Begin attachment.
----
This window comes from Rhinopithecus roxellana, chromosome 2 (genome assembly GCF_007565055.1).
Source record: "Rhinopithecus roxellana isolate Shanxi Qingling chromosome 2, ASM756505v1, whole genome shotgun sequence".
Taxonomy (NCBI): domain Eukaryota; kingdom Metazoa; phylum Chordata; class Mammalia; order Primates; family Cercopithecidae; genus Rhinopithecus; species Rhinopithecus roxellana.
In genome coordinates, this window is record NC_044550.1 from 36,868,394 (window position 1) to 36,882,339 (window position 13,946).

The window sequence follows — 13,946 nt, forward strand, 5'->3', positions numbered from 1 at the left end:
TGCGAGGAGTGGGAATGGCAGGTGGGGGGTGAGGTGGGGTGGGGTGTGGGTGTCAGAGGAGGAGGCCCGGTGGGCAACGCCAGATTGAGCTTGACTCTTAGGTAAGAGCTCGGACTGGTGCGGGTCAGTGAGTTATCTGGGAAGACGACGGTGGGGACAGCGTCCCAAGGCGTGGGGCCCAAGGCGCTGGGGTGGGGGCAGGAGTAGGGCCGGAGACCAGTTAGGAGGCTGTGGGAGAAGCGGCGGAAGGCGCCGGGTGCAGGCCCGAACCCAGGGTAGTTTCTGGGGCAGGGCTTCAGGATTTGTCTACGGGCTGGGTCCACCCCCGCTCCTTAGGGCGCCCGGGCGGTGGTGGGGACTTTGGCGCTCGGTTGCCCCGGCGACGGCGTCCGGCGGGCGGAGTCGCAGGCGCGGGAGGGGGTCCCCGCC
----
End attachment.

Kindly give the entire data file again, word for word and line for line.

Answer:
This window comes from Rhinopithecus roxellana, chromosome 2 (genome assembly GCF_007565055.1).
Source record: "Rhinopithecus roxellana isolate Shanxi Qingling chromosome 2, ASM756505v1, whole genome shotgun sequence".
Taxonomy (NCBI): domain Eukaryota; kingdom Metazoa; phylum Chordata; class Mammalia; order Primates; family Cercopithecidae; genus Rhinopithecus; species Rhinopithecus roxellana.
In genome coordinates, this window is record NC_044550.1 from 36,868,394 (window position 1) to 36,882,339 (window position 13,946).

The window sequence follows — 13,946 nt, forward strand, 5'->3', positions numbered from 1 at the left end:
TGCGAGGAGTGGGAATGGCAGGTGGGGGGTGAGGTGGGGTGGGGTGTGGGTGTCAGAGGAGGAGGCCCGGTGGGCAACGCCAGATTGAGCTTGACTCTTAGGTAAGAGCTCGGACTGGTGCGGGTCAGTGAGTTATCTGGGAAGACGACGGTGGGGACAGCGTCCCAAGGCGTGGGGCCCAAGGCGCTGGGGTGGGGGCAGGAGTAGGGCCGGAGACCAGTTAGGAGGCTGTGGGAGAAGCGGCGGAAGGCGCCGGGTGCAGGCCCGAACCCAGGGTAGTTTCTGGGGCAGGGCTTCAGGATTTGTCTACGGGCTGGGTCCACCCCCGCTCCTTAGGGCGCCCGGGCGGTGGTGGGGACTTTGGCGCTCGGTTGCCCCGGCGACGGCGTCCGGCGGGCGGAGTCGCAGGCGCGGGAGGGGGTCCCCGCC